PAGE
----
Author Iliya Troyanov narrates into being Burton’s extensive voyages through India, the Middle East and Africa in his grandly titled book, THE COLLECTOR OF WORLDS. The book shines because of the energy its characters exude in reliving a past of vanished cultures, religious magic, philosophic knowledge and, simply, epiphany. Burton has been molded by desert winds, human throngs and merciless plagues, and they leave their timeless marks on him; this book is as much about Burton as it is about the countries to which he pledged unique allegiances.
Troyanov is acutely aware of his bold attempt to revive history, fattening a skeleton of fact that is both exalted and controversial with the flesh, bloodstream and pulse of fiction. His paragraph of preface includes the customary message that characters are made up, insisting that “all individual lives are mysterious, particularly those of people one has never met,” a tip of his hat to undaunted explorers of yore. If one can never know a person in totality, then isn’t fiction the best way to attempt intimacy? Yes, says Troyanov, with a nod to time travel, cueing one of my favorite moments in the book, between an old man and his grandson:
- I was Bwana Burton’s binoculars.
- What’s that?
- An instrument that brings what’s far away near.
- Like time?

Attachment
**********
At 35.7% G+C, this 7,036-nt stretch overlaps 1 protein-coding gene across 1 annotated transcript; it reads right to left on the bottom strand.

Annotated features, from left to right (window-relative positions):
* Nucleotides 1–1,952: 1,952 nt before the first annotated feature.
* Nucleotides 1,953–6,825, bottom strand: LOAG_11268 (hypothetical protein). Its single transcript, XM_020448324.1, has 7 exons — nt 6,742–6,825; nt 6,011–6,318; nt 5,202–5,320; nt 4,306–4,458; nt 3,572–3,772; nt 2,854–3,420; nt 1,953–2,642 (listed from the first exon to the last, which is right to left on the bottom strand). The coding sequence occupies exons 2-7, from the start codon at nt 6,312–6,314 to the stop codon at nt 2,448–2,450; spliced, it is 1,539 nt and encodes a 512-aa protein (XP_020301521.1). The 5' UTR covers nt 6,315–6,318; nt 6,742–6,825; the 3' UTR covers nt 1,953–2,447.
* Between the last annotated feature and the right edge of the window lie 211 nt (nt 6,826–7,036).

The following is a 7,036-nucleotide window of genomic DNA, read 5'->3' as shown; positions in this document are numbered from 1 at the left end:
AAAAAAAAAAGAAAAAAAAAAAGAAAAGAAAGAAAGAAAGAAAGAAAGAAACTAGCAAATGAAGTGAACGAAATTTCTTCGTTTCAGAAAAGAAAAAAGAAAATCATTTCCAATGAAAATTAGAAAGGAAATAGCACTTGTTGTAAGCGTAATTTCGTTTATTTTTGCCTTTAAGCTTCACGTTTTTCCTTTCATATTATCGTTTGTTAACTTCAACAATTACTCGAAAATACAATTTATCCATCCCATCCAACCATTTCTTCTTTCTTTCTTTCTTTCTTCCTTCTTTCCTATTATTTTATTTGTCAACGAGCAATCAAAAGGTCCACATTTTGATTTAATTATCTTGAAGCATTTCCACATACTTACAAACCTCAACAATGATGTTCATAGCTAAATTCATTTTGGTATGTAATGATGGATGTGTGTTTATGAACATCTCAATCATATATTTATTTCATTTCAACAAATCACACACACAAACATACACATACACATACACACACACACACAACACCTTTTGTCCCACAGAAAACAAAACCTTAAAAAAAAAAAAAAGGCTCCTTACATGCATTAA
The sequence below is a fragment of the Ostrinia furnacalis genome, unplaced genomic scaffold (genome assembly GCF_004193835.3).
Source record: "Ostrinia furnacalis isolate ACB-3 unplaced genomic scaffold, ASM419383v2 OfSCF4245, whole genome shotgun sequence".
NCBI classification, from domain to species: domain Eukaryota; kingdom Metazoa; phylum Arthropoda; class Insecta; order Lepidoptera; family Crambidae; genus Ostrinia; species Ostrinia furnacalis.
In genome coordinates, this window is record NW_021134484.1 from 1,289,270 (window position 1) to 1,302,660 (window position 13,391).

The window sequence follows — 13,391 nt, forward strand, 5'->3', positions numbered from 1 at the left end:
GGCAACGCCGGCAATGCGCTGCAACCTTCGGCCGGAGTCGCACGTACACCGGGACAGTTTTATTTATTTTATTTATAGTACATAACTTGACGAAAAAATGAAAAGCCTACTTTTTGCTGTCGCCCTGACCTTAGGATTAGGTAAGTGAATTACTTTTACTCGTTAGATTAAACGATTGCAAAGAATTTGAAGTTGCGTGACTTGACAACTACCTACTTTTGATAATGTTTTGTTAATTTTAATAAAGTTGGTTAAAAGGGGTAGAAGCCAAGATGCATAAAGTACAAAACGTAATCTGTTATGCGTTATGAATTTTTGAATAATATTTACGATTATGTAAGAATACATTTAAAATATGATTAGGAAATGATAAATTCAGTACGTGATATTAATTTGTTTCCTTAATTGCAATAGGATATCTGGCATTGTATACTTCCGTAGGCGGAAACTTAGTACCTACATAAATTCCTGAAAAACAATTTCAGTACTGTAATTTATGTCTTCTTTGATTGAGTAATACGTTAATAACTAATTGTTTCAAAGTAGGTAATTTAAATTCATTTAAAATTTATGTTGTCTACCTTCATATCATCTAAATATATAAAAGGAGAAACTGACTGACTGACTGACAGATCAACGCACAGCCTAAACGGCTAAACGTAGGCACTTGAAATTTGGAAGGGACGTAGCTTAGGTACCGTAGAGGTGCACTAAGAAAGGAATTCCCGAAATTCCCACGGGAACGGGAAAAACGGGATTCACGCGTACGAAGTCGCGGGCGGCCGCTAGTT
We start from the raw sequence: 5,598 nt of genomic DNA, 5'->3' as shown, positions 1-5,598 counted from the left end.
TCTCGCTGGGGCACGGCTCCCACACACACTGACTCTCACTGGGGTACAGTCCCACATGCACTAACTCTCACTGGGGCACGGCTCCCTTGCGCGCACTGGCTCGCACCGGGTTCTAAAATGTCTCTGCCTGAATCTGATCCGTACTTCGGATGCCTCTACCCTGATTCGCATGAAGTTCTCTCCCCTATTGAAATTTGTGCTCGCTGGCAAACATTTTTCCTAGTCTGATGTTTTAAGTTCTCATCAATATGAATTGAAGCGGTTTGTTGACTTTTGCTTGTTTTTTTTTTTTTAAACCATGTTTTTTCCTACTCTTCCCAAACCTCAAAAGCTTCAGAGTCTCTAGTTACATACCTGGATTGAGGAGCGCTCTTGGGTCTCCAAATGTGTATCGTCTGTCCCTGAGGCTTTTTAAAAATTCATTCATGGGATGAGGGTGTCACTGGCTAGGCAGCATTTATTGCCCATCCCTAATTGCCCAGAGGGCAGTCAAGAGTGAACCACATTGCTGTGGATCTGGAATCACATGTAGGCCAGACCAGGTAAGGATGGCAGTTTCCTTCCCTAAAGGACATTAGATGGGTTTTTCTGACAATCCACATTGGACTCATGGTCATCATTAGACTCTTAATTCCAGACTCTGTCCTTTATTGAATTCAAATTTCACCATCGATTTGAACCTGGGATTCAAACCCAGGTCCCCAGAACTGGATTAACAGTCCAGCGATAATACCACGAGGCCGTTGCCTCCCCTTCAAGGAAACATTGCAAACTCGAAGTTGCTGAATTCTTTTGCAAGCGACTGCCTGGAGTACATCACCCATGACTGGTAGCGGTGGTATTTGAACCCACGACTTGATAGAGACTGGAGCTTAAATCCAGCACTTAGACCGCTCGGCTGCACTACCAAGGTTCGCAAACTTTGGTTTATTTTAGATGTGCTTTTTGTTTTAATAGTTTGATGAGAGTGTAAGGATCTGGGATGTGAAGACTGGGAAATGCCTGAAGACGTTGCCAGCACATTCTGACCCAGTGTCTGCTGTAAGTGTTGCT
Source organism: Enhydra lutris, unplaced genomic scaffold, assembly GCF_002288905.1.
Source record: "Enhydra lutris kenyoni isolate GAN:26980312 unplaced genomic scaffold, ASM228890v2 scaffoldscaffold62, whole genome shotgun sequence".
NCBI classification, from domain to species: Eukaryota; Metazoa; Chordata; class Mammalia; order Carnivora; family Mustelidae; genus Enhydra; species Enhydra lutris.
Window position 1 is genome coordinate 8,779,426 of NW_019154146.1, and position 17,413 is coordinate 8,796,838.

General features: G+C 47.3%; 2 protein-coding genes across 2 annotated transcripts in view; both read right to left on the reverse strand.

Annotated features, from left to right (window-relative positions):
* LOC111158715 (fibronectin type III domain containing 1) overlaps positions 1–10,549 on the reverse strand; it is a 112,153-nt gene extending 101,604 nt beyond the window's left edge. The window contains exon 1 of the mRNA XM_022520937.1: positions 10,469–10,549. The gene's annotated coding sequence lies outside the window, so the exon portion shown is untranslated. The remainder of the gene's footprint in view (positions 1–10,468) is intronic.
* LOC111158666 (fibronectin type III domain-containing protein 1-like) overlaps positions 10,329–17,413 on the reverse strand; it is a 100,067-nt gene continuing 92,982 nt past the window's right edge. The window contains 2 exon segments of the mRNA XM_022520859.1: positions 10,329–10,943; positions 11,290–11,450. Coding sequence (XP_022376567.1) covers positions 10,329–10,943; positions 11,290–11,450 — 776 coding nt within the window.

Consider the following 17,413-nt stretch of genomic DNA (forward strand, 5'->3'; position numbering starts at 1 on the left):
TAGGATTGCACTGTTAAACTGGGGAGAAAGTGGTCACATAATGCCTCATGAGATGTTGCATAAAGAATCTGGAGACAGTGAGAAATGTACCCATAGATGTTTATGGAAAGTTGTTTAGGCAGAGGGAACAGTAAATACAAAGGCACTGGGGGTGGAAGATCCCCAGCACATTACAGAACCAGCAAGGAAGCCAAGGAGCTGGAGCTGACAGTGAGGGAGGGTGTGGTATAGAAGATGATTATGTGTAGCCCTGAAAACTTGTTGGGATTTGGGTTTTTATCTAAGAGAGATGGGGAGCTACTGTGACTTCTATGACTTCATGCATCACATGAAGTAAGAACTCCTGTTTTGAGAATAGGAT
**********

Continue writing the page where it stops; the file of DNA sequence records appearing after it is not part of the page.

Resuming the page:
Having recently read two factual travelogues, I notice the absence of maps and photos in Troyanov’s 444 page book. It is a subtle reminder that, as real and subversive as Burton was in his time, Troyanov prefers to honor him with imagination and flourish than with library archives. He buries Burton in the first sentence – “He died early in the morning before you could tell a black thread from a white” – and presents his adventures through the reminiscent voices and words of people who knew him best – none British, we observe. We meet Burton’s man servant Naukaram in India, who narrates his tale to a lahiya – a letter writer since Naukaram is illiterate – and produces a rich, emotional first person narrative spiced with the lahiya’s cheeky interpretations. “That is genuine scruples,” the lahiya asserts after re-writing a section of Naukaram’s story, “distorting a story until it becomes true,” and I appreciate the parallels between the lahiya and Troyanov, in outlook and outcome. We hear four of Burton’s Muslim friends debate the sincerity of Sheikh Abdullah’s pilgrimage (as he was known in these chapters) to Mecca – was he a true Muslim? Was he spying for the British? – and before any resolution to these questions, we are again treated to first person accounts of Burton’s movements and thoughts. In the third and final section of the book, we are taken to the garden of the chatty Sidi Mubarak Bombay, a native of Zanzibar, who is part of Bwana Burton’s expedition to “find a meaning for the white patches on the world’s maps.” He recalls the past with the pace of the sun rolling across the East African sky, slowly, steadily, increasing in intensity as the sun accelerates its blushing descent. His friends and grandson – and, begrudgingly, his wife – listen wide-eyed. Burton’s first-person voice is heard in small doses, in letters to his brother where he remarks on several subjects: “Persian… seems to me the proudest of all languages…We’ve never had such a trapdoor to ecstasy”; “A racecourse and three brothels. What more does an Englishman need?”